We begin with one of the impacts to the goals and ask “Why” questions to develop the cause-and-effect  relationships that led to the impact.  In this case, identity theft is a potential issue because of the compromised patient and financial information, especially social security numbers.  However, the longer the period between the potential breach and when patients are notified, the greater the risk for identity theft.  In this case, from the date that the programming error was incorporated into the system until the patients were notified of the breach was 86 days.  Of this, 34 days elapsed before the error was noticed, but there has been no explanation for the additional 52 days before the notification.  Because the speed of the notification is so important, the “why” here should be addressed in the Cause Map and solutions developed to ensure a speedier notification system in the case of another breach.

We can also ask additional “why” questions to determine how the breach happened in the first place.  Clients were sent confidential health and financial information belonging to other clients.  Though details are sparse, an improperly used variable resulted in an error in the customized coding provided by a contractor to the agency.  How the error made it in – and why it wasn’t found by either the contractor or the agency involved – is unclear.  These are questions that need to be answered during the root cause analysis to reduce the risk of this kind of issue happening again.

The potentially compromising mailing continued for 45 days, increasing the number of people impacted.  (The agency says that because of the way the mailings are done, they have no way to know whose information was actually sent out.)  Of these 45 days, it took 34 days to notice the error.  (How the error was noticed is also not clear but is additional information that should be included in the analysis.)  After the error was discovered, the mailings apparently continued while the error was being fixed for 11 days.  This is yet another line of inquiry to be undertaken during the analysis.  Ideally solutions will help to implement fixes faster – and make sure that breaches don’t continue when a system is known to be working improperly.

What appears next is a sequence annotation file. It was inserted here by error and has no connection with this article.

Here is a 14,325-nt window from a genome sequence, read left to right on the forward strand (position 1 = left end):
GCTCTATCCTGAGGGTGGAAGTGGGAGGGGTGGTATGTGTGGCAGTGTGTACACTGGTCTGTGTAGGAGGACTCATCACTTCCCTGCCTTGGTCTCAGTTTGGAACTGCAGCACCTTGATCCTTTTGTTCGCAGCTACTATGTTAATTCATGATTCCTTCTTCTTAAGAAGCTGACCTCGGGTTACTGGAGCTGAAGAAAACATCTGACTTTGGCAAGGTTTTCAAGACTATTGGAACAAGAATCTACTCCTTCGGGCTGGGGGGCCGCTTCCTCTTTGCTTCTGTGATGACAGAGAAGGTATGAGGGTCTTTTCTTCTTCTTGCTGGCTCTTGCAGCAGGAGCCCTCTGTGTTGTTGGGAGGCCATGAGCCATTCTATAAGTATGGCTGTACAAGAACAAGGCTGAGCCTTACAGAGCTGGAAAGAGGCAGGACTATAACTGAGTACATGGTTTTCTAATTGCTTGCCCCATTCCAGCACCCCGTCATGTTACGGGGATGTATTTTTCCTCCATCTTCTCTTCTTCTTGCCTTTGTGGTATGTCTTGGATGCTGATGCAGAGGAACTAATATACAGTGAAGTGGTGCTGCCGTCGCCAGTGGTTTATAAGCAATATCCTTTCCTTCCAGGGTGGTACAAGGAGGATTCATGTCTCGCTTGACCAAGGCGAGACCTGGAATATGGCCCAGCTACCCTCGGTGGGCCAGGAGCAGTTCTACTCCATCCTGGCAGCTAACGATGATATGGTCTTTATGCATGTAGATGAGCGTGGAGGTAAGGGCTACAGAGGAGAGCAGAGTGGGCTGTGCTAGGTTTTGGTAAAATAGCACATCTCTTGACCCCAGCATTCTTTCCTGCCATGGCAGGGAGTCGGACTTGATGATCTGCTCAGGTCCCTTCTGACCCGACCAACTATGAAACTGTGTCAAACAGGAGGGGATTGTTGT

In a letter sent to the clients potentially affected, the FSSA stated that the contractor who provides the programming “also is taking steps to improve their computer programming and testing processes to prevent similar errors from occurring in the future.”   While this is certainly necessary, the FSSA should also be looking at their own processes for verifying contractor work and notifying clients in the case of a data breach.

To view the Outline and Cause Map, please click “Download PDF” above

Is a Doctor onboard? Management of inflight medical emergencies depends on other passengers

By ThinkReliability Staff

In a recent article, Pierre M. Barker, M.D. describes a terrifying situation – a passenger stops breathing on a plane over the Atlantic Ocean.  Turns out inflight medical emergencies are not that uncommon.  A study published in the New England Journal of Medicine says that about 1 in 600 flights has an inflight medical emergency – for a total of about 44,000 a year, worldwide.  Although the number of people who die as a result of these emergencies is fairly low, the incident that Dr. Barker was involved in indicates there is much room for improvement.

Taking the information from Dr. Barker’s article, we can perform a visual root cause analysis, or Cause Map, of the medical emergency on his flight.  Information gleaned from performing an analysis of one particular incident can provide valuable insight to improving outcomes for similar incidents – in this case, all inflight medical emergencies.

After recording the what, when, and where of the incident (here it’s inflight over the Atlantic Ocean), we capture the incidents to the goals.  Based on Dr. Barker’s description, this situation is aptly described as a “near miss” for patient safety.  What this means is that, had a lot of luck not headed this passenger’s way, he may very well have died on this flight.  We’ll discuss exactly what it is that made it a near miss – and not a fatality – later.   In this situation – and many other inflight emergencies – it seems that the employees are inadequately prepared for medical emergencies.  This is an impact to them – certainly it must be very stressful to have this sort of situation happen on their watch while feeling like there’s not much they can do.   In this case (and occasionally other, similar inflight emergencies), the flight was diverted, an impact to the organization’s goals.  Considering the sick passenger as a “patient” (and this is how I’ll refer to him going forward), the patient services were impacted because the ventilation bag did not connect to the oxygen tank.  Lastly, other passengers were called on to treat the “patient”, which was found to be very typical from the study.  This is an impact to the labor/time goal.